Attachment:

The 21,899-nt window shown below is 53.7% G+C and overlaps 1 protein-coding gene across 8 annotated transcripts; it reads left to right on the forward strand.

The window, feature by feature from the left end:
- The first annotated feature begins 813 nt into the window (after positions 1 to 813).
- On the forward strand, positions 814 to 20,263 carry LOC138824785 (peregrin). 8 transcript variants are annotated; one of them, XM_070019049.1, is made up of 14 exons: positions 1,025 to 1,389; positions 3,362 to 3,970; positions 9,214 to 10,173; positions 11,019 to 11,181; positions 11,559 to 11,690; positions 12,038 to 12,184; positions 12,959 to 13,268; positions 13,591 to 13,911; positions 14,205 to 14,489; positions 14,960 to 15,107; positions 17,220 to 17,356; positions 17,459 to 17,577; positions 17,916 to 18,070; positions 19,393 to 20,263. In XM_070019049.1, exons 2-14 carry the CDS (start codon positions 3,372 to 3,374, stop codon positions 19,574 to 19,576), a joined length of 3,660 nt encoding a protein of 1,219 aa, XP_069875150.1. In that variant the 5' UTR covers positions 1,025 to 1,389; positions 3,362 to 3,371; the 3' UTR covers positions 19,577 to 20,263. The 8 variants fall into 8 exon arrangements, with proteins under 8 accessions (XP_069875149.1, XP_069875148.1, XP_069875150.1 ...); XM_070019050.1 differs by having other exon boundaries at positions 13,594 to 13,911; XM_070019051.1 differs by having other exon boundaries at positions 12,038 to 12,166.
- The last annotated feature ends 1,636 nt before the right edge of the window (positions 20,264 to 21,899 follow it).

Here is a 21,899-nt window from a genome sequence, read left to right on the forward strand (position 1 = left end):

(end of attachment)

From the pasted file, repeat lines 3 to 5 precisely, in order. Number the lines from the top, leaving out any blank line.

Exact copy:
- The first annotated feature begins 813 nt into the window (after positions 1 to 813).
- On the forward strand, positions 814 to 20,263 carry LOC138824785 (peregrin). 8 transcript variants are annotated; one of them, XM_070019049.1, is made up of 14 exons: positions 1,025 to 1,389; positions 3,362 to 3,970; positions 9,214 to 10,173; positions 11,019 to 11,181; positions 11,559 to 11,690; positions 12,038 to 12,184; positions 12,959 to 13,268; positions 13,591 to 13,911; positions 14,205 to 14,489; positions 14,960 to 15,107; positions 17,220 to 17,356; positions 17,459 to 17,577; positions 17,916 to 18,070; positions 19,393 to 20,263. In XM_070019049.1, exons 2-14 carry the CDS (start codon positions 3,372 to 3,374, stop codon positions 19,574 to 19,576), a joined length of 3,660 nt encoding a protein of 1,219 aa, XP_069875150.1. In that variant the 5' UTR covers positions 1,025 to 1,389; positions 3,362 to 3,371; the 3' UTR covers positions 19,577 to 20,263. The 8 variants fall into 8 exon arrangements, with proteins under 8 accessions (XP_069875149.1, XP_069875148.1, XP_069875150.1 ...); XM_070019050.1 differs by having other exon boundaries at positions 13,594 to 13,911; XM_070019051.1 differs by having other exon boundaries at positions 12,038 to 12,166.
- The last annotated feature ends 1,636 nt before the right edge of the window (positions 20,264 to 21,899 follow it).